Perhaps nobody better summarized the contrasting 2019-20 and 2020-21 seasons for the Miami Heat than Tyler Herro. As a rookie, he shot 38.9 percent from deep and dazzled with various scoring flurries en route to an NBA Finals appearance. Last season, he shot 36 percent from deep, didn’t take the step forward so many expected after the Bubble, and the Heat were swept by the Milwaukee Bucks in the first round.

So, here stands the former Kentucky guard, ahead of his third year, on a Heat team trying to rekindle the magic of Orlando as he looks to regain the luster surrounding his rookie campaign. September and October spring eternal optimism across the NBA and Herro is a leading beneficiary within Miami’s circles. He’s reportedly “transformed” his body, “dedicated himself to the weight room” and added 10 pounds of strength (#MuscleWatch).

Helping fuel the Herro Hype Train have been his opening games of the preseason in which he’s averaged 25 points on 82.6 percent true shooting. He’s even notched a free-throw rate of .480, well above his career mark of .163, but this is preseason, so it could be irrelevant. Even with the arrival of Kyle Lowry, who figures to greatly bolster a sinking offense, Herro must actualize the talk surrounding him and emerge as an improved secondary handler for the Heat to have any crack at another Finals trip.

Despite the seemingly underwhelming year two, Herro grew as an interior scorer. He shot 49.8 percent on twos after shooting 46.2 percent as a rookie. According to Cleaning the Glass, his rim frequency jumped from 18 percent to 22 percent and his finishing spiked from 57 percent (42nd percentile) to 65 percent (75th percentile). He was worse beyond the arc, so the objective is to marry his first-year shooting with sustained blossoming inside the arc.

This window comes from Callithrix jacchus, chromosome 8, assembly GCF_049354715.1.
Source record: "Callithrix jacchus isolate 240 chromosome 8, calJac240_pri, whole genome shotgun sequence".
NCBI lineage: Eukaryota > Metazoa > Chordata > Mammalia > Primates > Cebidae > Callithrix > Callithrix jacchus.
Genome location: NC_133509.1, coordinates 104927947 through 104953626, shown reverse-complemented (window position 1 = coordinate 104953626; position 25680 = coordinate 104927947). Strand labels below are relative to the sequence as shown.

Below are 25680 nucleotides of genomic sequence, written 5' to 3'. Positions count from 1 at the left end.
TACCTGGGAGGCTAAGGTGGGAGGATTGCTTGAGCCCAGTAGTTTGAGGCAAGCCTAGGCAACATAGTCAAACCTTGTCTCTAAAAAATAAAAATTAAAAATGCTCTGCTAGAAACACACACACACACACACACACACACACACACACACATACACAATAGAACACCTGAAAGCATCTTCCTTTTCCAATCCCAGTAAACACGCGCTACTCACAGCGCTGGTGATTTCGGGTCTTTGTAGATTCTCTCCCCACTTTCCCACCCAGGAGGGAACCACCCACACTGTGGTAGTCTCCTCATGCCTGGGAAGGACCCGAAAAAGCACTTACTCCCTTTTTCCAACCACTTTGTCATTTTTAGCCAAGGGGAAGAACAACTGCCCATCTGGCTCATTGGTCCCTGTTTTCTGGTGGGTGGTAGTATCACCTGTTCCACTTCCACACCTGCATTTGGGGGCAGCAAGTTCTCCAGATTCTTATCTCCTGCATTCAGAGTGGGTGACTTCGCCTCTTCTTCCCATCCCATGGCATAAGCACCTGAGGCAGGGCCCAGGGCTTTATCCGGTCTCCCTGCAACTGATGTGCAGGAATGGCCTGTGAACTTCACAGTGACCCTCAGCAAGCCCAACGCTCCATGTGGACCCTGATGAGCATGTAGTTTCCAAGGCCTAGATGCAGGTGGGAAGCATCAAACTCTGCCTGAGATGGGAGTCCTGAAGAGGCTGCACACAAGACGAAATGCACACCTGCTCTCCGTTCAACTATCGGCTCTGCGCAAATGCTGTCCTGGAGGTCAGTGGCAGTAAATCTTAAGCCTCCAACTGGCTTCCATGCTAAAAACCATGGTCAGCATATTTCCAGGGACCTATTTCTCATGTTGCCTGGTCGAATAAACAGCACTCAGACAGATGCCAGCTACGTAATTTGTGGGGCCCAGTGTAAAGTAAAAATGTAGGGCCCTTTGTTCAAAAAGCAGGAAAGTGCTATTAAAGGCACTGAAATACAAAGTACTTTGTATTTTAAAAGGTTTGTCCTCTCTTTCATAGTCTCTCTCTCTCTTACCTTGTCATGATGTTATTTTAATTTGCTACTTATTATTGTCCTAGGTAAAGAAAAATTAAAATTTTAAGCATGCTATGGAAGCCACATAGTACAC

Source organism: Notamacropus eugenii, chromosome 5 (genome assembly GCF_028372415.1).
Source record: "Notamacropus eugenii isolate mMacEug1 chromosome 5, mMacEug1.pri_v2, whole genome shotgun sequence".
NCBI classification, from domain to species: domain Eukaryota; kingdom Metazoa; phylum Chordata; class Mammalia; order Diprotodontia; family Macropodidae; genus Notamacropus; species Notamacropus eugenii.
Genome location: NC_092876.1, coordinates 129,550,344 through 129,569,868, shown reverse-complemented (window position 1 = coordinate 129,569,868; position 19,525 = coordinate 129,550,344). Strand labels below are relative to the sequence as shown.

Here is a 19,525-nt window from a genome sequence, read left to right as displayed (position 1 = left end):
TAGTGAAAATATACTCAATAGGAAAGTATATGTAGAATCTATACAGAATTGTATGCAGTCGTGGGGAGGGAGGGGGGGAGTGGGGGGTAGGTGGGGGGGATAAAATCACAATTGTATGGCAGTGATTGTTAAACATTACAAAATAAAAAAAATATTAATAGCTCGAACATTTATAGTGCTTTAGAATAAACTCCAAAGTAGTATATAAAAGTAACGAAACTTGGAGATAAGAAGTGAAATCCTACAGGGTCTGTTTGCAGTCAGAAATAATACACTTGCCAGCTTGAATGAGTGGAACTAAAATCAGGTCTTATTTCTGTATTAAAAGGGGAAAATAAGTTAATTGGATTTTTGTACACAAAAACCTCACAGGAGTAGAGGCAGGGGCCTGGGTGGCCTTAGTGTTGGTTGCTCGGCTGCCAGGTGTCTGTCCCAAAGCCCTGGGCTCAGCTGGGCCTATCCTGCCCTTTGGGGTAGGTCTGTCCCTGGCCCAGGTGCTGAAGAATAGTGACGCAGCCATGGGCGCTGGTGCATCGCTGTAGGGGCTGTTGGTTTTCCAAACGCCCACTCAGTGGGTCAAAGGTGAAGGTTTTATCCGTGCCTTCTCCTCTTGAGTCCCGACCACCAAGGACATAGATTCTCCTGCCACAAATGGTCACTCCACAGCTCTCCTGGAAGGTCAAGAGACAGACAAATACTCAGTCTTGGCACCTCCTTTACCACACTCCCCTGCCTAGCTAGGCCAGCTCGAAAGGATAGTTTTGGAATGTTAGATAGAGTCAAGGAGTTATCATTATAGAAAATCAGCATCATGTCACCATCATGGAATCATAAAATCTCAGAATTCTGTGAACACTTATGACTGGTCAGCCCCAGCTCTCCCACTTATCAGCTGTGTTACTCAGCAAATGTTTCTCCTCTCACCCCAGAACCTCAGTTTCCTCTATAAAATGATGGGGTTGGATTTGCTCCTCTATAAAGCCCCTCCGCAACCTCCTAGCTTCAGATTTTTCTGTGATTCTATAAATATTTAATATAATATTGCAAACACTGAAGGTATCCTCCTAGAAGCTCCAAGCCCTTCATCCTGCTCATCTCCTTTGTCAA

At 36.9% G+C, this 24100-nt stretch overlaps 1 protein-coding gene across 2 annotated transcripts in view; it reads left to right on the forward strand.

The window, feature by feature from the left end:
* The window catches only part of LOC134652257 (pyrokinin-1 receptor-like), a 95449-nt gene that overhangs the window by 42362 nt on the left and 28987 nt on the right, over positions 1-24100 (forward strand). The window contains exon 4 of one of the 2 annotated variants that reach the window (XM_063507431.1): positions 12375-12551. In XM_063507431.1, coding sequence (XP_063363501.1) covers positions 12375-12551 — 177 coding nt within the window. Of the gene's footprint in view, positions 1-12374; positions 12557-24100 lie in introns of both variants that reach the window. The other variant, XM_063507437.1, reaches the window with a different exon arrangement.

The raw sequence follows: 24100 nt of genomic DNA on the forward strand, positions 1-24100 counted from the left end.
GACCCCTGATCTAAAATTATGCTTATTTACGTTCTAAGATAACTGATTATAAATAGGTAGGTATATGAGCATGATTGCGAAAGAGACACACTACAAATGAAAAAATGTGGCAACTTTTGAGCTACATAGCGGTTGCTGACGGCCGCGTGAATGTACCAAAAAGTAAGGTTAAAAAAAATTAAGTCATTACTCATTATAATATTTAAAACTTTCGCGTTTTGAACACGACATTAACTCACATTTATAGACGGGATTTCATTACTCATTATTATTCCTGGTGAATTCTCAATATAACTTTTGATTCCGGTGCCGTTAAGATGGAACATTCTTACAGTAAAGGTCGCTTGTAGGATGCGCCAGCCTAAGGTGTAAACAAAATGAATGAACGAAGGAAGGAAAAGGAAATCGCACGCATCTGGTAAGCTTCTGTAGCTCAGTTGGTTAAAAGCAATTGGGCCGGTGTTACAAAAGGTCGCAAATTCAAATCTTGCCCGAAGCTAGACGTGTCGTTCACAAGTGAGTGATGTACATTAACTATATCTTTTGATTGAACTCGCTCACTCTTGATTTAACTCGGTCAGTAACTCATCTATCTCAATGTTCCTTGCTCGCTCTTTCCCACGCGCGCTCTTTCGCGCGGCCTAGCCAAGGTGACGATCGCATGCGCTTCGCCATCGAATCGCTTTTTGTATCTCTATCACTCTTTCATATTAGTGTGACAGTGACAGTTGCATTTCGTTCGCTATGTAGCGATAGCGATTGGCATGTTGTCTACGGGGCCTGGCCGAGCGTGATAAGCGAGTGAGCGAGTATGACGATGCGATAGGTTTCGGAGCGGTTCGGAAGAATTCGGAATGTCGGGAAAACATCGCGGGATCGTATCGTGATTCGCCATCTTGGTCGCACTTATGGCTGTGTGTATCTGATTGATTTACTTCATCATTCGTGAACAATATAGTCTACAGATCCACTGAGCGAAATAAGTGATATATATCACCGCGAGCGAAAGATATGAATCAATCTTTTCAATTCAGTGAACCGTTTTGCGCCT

If Herro maintains that growth and is a more viable two-point scorer, it’ll really present problems for defenses who have to account for his jumper when the ball swings his way as a weak-side release valve. Lowry, Jimmy Butler and Bam Adebayo will control the offense, but Herro will have on-ball reps, whether it’s side ball-screens or handoffs with Adebayo. He’ll also have to be an efficient play finisher, drilling spot-up threes, relocating to openings and attacking off the catch when the opposition fixates on Miami’s Big 3.

A leap from Herro would lessen the degree to which P.J. Tucker is relied upon. While still a useful and versatile defender, he’s a very poor offensive player and any closing or starting lineup involving him will be precarious in a postseason setting. Herro’s defense is a justifiable concern, but if he’s an excellent complementary player offensively, the Heat have more options and pathways to augment their likely stingy defense with a palatable offense.

Progress is not always linear or obvious, and Herro exemplifies that. It was a tumultuous year for him and the Heat in 2020-21. Among injuries, COVID absences (a disheartening phrase), and a shortened offseason, it was not an environment conducive to a breakout. Now, with a better, retooled roster, and four and a half months away from NBA action (instead of two), the stage is set for Herro to deliver on the intrigue he earned as a rookie.


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